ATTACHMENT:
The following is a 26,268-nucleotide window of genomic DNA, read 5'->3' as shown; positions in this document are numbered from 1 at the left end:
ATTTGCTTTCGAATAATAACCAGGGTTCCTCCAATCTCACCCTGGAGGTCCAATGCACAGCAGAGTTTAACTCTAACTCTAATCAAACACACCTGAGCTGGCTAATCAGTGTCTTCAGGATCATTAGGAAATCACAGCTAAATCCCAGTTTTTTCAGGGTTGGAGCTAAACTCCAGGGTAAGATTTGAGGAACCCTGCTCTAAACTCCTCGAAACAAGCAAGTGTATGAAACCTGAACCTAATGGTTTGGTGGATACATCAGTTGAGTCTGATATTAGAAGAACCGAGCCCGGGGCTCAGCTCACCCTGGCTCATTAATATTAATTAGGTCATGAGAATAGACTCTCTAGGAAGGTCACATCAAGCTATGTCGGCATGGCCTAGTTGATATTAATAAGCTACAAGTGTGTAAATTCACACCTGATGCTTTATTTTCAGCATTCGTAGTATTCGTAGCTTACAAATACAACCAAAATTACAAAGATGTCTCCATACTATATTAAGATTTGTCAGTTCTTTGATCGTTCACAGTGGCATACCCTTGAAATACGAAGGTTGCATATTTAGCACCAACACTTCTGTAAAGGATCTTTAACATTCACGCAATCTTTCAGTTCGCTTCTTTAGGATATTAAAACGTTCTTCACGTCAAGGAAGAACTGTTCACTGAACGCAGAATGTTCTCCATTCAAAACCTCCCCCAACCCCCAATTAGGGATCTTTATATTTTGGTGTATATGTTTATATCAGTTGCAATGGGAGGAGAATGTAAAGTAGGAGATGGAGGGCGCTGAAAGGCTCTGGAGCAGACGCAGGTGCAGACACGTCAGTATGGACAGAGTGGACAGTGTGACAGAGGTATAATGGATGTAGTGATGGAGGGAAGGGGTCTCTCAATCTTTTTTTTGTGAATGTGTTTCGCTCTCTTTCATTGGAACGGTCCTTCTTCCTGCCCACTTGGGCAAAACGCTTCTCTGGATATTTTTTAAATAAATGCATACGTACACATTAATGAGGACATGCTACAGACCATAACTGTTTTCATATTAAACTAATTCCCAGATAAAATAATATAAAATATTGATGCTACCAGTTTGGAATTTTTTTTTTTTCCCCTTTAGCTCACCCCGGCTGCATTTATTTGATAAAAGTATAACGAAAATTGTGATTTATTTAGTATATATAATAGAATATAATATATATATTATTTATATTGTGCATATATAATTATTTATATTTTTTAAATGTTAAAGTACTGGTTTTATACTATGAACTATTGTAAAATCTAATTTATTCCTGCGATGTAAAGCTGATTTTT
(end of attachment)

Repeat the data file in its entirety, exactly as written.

The following is a 26,268-nucleotide window of genomic DNA, read 5'->3' as shown; positions in this document are numbered from 1 at the left end:
ATTTGCTTTCGAATAATAACCAGGGTTCCTCCAATCTCACCCTGGAGGTCCAATGCACAGCAGAGTTTAACTCTAACTCTAATCAAACACACCTGAGCTGGCTAATCAGTGTCTTCAGGATCATTAGGAAATCACAGCTAAATCCCAGTTTTTTCAGGGTTGGAGCTAAACTCCAGGGTAAGATTTGAGGAACCCTGCTCTAAACTCCTCGAAACAAGCAAGTGTATGAAACCTGAACCTAATGGTTTGGTGGATACATCAGTTGAGTCTGATATTAGAAGAACCGAGCCCGGGGCTCAGCTCACCCTGGCTCATTAATATTAATTAGGTCATGAGAATAGACTCTCTAGGAAGGTCACATCAAGCTATGTCGGCATGGCCTAGTTGATATTAATAAGCTACAAGTGTGTAAATTCACACCTGATGCTTTATTTTCAGCATTCGTAGTATTCGTAGCTTACAAATACAACCAAAATTACAAAGATGTCTCCATACTATATTAAGATTTGTCAGTTCTTTGATCGTTCACAGTGGCATACCCTTGAAATACGAAGGTTGCATATTTAGCACCAACACTTCTGTAAAGGATCTTTAACATTCACGCAATCTTTCAGTTCGCTTCTTTAGGATATTAAAACGTTCTTCACGTCAAGGAAGAACTGTTCACTGAACGCAGAATGTTCTCCATTCAAAACCTCCCCCAACCCCCAATTAGGGATCTTTATATTTTGGTGTATATGTTTATATCAGTTGCAATGGGAGGAGAATGTAAAGTAGGAGATGGAGGGCGCTGAAAGGCTCTGGAGCAGACGCAGGTGCAGACACGTCAGTATGGACAGAGTGGACAGTGTGACAGAGGTATAATGGATGTAGTGATGGAGGGAAGGGGTCTCTCAATCTTTTTTTTGTGAATGTGTTTCGCTCTCTTTCATTGGAACGGTCCTTCTTCCTGCCCACTTGGGCAAAACGCTTCTCTGGATATTTTTTAAATAAATGCATACGTACACATTAATGAGGACATGCTACAGACCATAACTGTTTTCATATTAAACTAATTCCCAGATAAAATAATATAAAATATTGATGCTACCAGTTTGGAATTTTTTTTTTTTCCCCTTTAGCTCACCCCGGCTGCATTTATTTGATAAAAGTATAACGAAAATTGTGATTTATTTAGTATATATAATAGAATATAATATATATATTATTTATATTGTGCATATATAATTATTTATATTTTTTAAATGTTAAAGTACTGGTTTTATACTATGAACTATTGTAAAATCTAATTTATTCCTGCGATGTAAAGCTGATTTTT